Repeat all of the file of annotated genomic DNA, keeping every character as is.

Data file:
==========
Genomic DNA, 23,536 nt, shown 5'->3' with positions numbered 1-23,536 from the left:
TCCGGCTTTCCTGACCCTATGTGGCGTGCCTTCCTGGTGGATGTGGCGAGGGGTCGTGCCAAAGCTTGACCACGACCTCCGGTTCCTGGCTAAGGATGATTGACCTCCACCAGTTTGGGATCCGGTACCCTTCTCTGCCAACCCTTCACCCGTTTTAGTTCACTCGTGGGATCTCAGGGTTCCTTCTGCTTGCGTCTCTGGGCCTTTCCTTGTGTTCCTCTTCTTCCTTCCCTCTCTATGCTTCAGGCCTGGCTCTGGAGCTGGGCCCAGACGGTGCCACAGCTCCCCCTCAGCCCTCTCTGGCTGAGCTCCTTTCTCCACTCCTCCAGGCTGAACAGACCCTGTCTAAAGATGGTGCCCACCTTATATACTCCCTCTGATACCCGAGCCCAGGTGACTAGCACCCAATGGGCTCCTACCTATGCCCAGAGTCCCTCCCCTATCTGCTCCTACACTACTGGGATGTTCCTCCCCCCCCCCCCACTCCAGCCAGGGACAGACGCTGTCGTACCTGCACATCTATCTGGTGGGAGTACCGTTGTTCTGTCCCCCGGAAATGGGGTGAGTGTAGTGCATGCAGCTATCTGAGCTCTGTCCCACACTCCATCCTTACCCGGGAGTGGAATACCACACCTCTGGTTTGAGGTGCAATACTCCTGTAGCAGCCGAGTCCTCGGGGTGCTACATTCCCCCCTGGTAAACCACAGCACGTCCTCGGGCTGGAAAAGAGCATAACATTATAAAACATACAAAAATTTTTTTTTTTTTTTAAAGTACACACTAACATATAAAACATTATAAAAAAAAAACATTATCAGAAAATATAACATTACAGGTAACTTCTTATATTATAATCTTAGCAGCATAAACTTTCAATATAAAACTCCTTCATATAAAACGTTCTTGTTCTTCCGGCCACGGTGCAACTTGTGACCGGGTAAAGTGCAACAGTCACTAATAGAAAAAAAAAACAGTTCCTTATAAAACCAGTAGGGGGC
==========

Genomic DNA, 23,536 nt, shown 5'->3' with positions numbered 1-23,536 from the left:
TCCGGCTTTCCTGACCCTATGTGGCGTGCCTTCCTGGTGGATGTGGCGAGGGGTCGTGCCAAAGCTTGACCACGACCTCCGGTTCCTGGCTAAGGATGATTGACCTCCACCAGTTTGGGATCCGGTACCCTTCTCTGCCAACCCTTCACCCGTTTTAGTTCACTCGTGGGATCTCAGGGTTCCTTCTGCTTGCGTCTCTGGGCCTTTCCTTGTGTTCCTCTTCTTCCTTCCCTCTCTATGCTTCAGGCCTGGCTCTGGAGCTGGGCCCAGACGGTGCCACAGCTCCCCCTCAGCCCTCTCTGGCTGAGCTCCTTTCTCCACTCCTCCAGGCTGAACAGACCCTGTCTAAAGATGGTGCCCACCTTATATACTCCCTCTGATACCCGAGCCCAGGTGACTAGCACCCAATGGGCTCCTACCTATGCCCAGAGTCCCTCCCCTATCTGCTCCTACACTACTGGGATGTTCCTCCCCCCCCCCCCACTCCAGCCAGGGACAGACGCTGTCGTACCTGCACATCTATCTGGTGGGAGTACCGTTGTTCTGTCCCCCGGAAATGGGGTGAGTGTAGTGCATGCAGCTATCTGAGCTCTGTCCCACACTCCATCCTTACCCGGGAGTGGAATACCACACCTCTGGTTTGAGGTGCAATACTCCTGTAGCAGCCGAGTCCTCGGGGTGCTACATTCCCCCCTGGTAAACCACAGCACGTCCTCGGGCTGGAAAAGAGCATAACATTATAAAACATACAAAAATTTTTTTTTTTTTTTAAAGTACACACTAACATATAAAACATTATAAAAAAAAAACATTATCAGAAAATATAACATTACAGGTAACTTCTTATATTATAATCTTAGCAGCATAAACTTTCAATATAAAACTCCTTCATATAAAACGTTCTTGTTCTTCCGGCCACGGTGCAACTTGTGACCGGGTAAAGTGCAACAGTCACTAATAGAAAAAAAAAACAGTTCCTTATAAAACCAGTAGGGGGC